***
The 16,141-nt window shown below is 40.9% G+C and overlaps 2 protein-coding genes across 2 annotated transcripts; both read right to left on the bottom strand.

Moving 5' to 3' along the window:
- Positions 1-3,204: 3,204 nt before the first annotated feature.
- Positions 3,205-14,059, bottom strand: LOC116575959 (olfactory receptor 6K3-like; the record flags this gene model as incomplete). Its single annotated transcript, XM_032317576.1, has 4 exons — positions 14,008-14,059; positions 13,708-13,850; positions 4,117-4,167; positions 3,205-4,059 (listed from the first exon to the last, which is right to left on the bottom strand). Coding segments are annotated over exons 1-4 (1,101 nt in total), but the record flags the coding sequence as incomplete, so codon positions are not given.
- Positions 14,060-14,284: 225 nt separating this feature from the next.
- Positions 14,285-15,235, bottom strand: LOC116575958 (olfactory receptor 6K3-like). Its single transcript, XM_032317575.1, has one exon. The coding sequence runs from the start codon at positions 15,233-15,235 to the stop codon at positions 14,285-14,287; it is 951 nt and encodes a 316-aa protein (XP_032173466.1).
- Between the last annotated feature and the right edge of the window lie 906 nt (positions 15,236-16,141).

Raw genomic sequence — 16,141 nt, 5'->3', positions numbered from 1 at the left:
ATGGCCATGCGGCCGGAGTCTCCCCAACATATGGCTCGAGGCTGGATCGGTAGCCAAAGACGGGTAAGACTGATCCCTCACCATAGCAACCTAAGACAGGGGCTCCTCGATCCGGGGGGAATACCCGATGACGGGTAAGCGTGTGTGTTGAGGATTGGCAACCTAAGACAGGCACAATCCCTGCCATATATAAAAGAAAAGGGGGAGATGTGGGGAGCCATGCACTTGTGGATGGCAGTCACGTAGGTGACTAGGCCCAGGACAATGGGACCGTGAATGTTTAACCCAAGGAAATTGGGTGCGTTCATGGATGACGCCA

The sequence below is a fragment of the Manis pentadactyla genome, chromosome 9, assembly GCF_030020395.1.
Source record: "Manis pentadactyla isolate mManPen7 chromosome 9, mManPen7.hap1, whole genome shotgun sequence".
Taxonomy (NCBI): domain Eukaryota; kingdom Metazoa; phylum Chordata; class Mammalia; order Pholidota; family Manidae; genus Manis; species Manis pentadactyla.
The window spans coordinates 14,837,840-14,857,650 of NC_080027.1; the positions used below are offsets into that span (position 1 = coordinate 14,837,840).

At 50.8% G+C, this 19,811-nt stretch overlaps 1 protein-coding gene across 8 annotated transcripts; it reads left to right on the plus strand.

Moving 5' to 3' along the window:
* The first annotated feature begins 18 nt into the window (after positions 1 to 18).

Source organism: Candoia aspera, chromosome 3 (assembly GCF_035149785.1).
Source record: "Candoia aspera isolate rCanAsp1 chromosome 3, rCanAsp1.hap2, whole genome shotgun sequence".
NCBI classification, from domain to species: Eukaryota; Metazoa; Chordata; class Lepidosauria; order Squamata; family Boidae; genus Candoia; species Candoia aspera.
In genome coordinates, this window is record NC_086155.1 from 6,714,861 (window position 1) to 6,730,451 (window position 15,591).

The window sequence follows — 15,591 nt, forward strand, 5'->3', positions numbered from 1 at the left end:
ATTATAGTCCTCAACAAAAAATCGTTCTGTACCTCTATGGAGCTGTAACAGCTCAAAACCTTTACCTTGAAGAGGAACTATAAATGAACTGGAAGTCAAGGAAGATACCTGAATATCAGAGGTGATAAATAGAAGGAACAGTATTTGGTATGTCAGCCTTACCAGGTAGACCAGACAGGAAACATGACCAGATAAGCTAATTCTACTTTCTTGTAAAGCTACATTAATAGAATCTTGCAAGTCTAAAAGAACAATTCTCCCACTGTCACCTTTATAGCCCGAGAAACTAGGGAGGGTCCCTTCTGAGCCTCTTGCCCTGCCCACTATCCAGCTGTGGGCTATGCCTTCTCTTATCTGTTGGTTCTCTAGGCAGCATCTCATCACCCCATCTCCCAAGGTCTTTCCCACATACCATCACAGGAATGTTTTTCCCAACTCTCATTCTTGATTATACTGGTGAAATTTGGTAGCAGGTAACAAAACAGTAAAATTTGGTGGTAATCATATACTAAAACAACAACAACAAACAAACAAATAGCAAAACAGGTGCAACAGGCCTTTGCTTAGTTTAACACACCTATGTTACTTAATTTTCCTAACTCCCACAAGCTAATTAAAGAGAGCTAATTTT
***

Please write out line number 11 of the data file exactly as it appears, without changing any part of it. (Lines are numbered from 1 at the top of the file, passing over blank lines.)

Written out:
Source record: "Manis pentadactyla isolate mManPen7 chromosome 9, mManPen7.hap1, whole genome shotgun sequence".